Tuesday, July 17, 2007

Everything happens for a reason

I firmly believe this. Everything really does happen for a reason. I also believe that something good happens out of everything.

We got burgled. Our privacy had been invaded. Our wealth had been taken away. But we got something in return. We got to meet our neighbours. And become friends with them. Leftover dinners are more fun because of the people we can share them with.

We went out for a picnic with some friends and friends of friends. S slipped and hurt his ankle. I thought, "What next? How much are we being tested? And for what?" But I've been a reluctant driver for most part. I love zooming on 2 wheelers, but I've never had a connection of any kind with four wheelers. And I had to drive S back from the hospital. And take him there again and bring him back. And I figured I can do it.

There is a reason why something happens. That reason may not be apparent to us. Maybe it will be after a while, maybe it won't. But that doesn't take away from the fact that there is a reason.

I've felt pain in the past when a relationship fell apart. But the guy did something that showed me it wasn't worth it in the first place. That was my reason. That took a part of the pain away.

Maybe I'm a die hard optimist or maybe I'm just a realist. But seeing the good that comes out of any bad just helps me deal with life better. The good incidents do help me enjoy life, the good that I see in the bad, helps me cope.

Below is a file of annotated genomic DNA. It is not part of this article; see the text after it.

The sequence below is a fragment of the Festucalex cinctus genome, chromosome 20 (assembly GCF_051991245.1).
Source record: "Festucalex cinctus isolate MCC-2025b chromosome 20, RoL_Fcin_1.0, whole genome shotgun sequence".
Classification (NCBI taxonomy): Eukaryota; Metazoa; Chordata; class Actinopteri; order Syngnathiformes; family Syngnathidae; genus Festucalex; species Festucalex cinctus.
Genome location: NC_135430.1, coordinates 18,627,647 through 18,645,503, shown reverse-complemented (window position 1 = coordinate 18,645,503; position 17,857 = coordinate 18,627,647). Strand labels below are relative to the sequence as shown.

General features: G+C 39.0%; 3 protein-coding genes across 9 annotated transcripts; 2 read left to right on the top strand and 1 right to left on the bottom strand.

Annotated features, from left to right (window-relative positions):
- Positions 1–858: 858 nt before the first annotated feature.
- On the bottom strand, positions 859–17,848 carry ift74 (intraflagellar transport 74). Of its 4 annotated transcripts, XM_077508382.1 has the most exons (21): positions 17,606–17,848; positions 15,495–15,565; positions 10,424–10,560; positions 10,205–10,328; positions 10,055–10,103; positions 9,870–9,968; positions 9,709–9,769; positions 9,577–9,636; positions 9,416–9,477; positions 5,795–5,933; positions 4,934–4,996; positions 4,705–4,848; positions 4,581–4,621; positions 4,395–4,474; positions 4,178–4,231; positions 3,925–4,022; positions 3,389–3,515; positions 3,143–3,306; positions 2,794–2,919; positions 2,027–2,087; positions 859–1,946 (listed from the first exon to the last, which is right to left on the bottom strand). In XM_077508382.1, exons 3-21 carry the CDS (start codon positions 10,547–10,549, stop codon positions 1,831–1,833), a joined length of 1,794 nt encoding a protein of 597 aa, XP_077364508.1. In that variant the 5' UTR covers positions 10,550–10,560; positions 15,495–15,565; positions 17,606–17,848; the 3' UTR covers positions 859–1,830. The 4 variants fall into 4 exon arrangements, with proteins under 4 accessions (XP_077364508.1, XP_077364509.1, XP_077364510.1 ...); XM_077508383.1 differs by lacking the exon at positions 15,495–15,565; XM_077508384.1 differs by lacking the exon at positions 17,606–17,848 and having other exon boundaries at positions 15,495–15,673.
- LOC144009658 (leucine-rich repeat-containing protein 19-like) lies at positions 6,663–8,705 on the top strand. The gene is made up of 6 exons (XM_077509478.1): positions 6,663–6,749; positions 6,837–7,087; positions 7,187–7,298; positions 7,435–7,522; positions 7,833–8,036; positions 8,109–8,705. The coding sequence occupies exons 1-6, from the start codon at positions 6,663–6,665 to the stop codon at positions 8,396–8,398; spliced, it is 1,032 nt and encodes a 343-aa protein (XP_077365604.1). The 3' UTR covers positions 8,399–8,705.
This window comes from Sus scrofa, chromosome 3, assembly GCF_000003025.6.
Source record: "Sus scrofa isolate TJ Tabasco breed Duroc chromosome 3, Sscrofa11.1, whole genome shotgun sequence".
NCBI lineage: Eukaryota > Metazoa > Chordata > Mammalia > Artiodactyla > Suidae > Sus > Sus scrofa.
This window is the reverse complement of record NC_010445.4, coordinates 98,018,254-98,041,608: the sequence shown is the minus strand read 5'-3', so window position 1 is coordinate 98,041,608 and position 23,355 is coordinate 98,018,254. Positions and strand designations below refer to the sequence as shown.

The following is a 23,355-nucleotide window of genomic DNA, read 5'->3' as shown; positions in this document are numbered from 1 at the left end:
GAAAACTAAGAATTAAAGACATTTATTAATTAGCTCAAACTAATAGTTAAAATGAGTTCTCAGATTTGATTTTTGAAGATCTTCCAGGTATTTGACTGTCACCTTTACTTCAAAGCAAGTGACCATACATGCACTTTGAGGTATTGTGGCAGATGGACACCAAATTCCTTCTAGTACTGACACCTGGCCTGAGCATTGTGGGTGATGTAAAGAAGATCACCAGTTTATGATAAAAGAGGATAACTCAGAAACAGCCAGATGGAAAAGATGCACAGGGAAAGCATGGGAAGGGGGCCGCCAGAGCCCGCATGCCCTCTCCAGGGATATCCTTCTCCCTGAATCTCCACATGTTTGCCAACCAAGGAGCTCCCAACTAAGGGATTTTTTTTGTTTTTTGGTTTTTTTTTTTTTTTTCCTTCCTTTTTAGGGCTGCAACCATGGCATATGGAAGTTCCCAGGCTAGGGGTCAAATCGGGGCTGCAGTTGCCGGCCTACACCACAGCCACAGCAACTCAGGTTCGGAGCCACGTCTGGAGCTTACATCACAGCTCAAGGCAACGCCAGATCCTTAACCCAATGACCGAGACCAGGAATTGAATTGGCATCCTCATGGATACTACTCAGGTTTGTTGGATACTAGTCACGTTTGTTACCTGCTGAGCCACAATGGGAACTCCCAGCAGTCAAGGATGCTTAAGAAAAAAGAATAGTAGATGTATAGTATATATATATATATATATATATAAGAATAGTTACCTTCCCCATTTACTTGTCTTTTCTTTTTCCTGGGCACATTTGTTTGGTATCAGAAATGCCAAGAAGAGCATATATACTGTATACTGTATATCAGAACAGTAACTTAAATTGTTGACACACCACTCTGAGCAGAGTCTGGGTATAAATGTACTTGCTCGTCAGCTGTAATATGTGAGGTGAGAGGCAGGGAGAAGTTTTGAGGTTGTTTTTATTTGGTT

With all the ups and downs that life threw our way, S and I complete 10 months of being husband and wife. All I can say is that it has been loads of fun.

Thursday, July 12, 2007

Sense and Sensibility

I've not been a great dresser. Not ever. And this post isn't about the great novel. It is about the dress sense of people and how it affects my sensibilities. My clothes have always been what I'd call comfortable. My friends at one point had threatened to disown me if I ever bought another piece of vegetable dyed Gujarat block printed material. I still do. I find them very pretty and, most of all, comfortable. And I can't ever coordinate my ear-rings and shoes and handbag to the clothes I am wearing. So, I tend to carry the same handbag everywhere. I wear the same set of ear-rings and almost always am wearing the same comfy footwear.

A proper down to her little toe Delhiite once asked me in typical Delhi English, "Don't mind, I want to ask you something. I've noticed that you wear the same footwear with jeans, trousers, suits and sarees. Don't you have any others?" I said, "I said, 'I have another pair at home for when this wears out. The look on her face was saying, "Oh you poor thing. I didn't think you were that hard up for money." But what she said to me was, "Here, whenever we buy a dress, we buy all matching accessories for that."